The SYP Conference 2014: Third Instalment of Conference Summary Series
More from the SYP Conference here. Read ahead to hear some really helpful hints and tips on creating a positive impact in your job applications and big social media no-no’s. Also, hear from some really successful publishers today talk about how the traditional publishing role is changing and what skills the modern day publisher needs.
Editor and Agent Stream’s Career Workshop
Digital jobs in Publishing
‘How they earn their 10%: The changing of a literacy agency’
Editor and Agent Steam Career Workshop
The seminar had Cathy Wells, HR Director of Hachette and Sarah Juckes, Communications Manager for Completely Novel talking about the best ways for candidates to build up their work experiences and tailor their applications to publishing houses. Completely Novel is the unique self-publishing platform and book community, specialising in print-on-demand publishing and is a smaller company whilst Hachette is one of the largest, and most successful publishers with 4 imprints - Franklin Watts, Hodder Children’s Books, Orchard Books and Wayland thus giving the seminar a good insight into applying to a large publishing corporations as well as smaller ones and the different ways to get into publishing.
Cathy described her own journey into HR within publishing, explaining how she started out at the bottom as a HR assistant in a non-publishing related company before working her way up and then entering the publishing industry later on in her HR career. Sarah Juckes then went on to explain her route. She started off as an assistant for a tiny publishing company and then learnt from being in a small office a variety of different skills and from there progressed within her career as she had gained a valuable understanding of how the publishing process is run, this is something that many notable publishing professionals have done as it has given them a varied and strong career.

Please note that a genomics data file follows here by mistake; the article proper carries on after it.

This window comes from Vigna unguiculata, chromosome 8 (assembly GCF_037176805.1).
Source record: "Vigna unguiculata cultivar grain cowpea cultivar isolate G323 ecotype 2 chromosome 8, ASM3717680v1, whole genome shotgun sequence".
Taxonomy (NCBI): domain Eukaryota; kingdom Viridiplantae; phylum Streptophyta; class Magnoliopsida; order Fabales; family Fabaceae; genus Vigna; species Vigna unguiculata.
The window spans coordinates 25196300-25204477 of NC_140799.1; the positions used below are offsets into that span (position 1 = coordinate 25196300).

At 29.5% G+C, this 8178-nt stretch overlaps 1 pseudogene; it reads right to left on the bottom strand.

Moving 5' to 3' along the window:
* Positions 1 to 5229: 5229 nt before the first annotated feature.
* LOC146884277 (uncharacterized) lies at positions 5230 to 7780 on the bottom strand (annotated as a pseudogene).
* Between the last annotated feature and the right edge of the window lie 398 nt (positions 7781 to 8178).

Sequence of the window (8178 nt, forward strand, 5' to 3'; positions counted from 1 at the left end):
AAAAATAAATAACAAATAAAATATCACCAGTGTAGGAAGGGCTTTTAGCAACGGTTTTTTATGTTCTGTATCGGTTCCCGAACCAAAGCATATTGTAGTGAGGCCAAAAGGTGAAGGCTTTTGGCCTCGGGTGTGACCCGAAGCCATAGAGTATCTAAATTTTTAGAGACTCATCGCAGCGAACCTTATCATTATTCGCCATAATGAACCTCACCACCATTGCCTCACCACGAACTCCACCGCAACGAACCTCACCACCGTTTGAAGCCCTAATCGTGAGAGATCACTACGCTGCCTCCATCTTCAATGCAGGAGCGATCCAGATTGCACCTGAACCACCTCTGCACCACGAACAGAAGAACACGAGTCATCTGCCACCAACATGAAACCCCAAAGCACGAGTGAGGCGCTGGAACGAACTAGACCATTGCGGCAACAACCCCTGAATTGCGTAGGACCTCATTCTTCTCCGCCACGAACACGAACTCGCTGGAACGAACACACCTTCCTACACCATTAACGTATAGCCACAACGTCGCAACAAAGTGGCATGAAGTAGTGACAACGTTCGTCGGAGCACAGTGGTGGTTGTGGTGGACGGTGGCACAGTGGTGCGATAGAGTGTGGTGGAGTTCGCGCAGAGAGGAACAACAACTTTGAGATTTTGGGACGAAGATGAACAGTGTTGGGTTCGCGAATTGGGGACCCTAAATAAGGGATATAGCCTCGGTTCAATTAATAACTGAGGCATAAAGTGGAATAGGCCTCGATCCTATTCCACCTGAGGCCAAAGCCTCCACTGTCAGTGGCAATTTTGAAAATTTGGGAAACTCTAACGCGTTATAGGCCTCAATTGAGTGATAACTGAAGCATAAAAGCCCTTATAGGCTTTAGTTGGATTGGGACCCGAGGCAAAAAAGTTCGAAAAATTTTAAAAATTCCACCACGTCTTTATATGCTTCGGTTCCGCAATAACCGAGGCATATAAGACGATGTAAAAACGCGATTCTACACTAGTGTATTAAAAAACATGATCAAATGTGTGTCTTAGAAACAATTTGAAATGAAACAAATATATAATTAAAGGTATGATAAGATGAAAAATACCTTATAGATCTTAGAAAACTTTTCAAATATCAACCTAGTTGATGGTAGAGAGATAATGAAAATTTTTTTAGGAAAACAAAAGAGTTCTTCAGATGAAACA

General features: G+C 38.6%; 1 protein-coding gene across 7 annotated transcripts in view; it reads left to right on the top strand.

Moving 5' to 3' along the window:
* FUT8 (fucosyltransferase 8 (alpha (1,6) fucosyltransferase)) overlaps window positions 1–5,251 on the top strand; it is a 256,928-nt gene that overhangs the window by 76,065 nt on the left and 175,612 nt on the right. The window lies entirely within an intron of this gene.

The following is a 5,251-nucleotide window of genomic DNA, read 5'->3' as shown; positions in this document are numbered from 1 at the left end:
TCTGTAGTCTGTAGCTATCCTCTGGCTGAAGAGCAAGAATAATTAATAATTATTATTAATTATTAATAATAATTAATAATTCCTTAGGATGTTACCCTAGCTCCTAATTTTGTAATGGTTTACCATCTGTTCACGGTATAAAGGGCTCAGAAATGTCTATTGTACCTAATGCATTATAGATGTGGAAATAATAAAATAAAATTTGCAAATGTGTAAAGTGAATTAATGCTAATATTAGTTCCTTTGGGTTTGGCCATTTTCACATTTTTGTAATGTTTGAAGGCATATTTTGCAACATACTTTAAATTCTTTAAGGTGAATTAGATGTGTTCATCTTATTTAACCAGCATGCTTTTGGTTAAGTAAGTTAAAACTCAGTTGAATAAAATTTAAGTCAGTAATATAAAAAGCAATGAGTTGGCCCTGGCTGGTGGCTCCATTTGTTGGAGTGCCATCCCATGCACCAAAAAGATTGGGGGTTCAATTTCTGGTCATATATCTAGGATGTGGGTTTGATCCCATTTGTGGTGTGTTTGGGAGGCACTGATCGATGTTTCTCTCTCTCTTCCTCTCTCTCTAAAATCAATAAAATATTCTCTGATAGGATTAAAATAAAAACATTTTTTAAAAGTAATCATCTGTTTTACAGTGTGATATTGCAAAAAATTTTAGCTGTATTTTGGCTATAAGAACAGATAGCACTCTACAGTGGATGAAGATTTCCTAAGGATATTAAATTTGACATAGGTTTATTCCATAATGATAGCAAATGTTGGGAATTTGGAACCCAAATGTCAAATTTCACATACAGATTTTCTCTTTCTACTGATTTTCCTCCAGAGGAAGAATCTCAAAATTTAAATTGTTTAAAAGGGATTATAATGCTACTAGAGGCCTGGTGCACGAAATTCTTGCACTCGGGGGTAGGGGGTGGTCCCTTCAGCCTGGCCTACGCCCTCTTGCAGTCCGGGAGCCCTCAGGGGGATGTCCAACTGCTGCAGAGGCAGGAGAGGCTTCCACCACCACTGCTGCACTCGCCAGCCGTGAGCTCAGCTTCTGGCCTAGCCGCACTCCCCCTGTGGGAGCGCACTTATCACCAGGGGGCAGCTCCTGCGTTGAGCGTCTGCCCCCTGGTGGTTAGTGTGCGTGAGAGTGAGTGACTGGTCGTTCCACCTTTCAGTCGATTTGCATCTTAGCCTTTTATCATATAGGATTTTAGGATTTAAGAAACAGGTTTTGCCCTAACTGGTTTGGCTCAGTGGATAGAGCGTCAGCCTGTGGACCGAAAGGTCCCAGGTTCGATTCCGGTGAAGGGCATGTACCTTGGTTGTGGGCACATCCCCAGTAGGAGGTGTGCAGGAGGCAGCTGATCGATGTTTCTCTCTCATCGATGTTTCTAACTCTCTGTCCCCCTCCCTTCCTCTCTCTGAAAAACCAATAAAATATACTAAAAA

They then both gave advice for candidates regarding their applications to publishing houses generally. So if you are a candidate looking to apply to a publishing house, here are some tips and pieces of advice-
- Publishing houses are looking for all-rounder candidates ideally with digital marketing and production skills, if you have these skills you will be heads above your peers and more likely to get the job because whether you like it or not, that is the way that publishing is heading as Andrew Walker in the Digital Jobs seminar explained. Do a short course in HTML coding, learn about Google Analytics, get some experience working on eBooks, they will love you!
- Make a skills section on your CV so that recruiters can see your software, language and general skills clearly.
- Administration skills, as always, are key within any publishing role so developing strong administration skills will give you a better advantage of getting your foot in the door. Publishing houses are looking for candidates that can come in and hit the ground running. Sarah Juckes explained that when looking for interns she wants someone who can just get stuck in and get the job done and good administration will help you do that.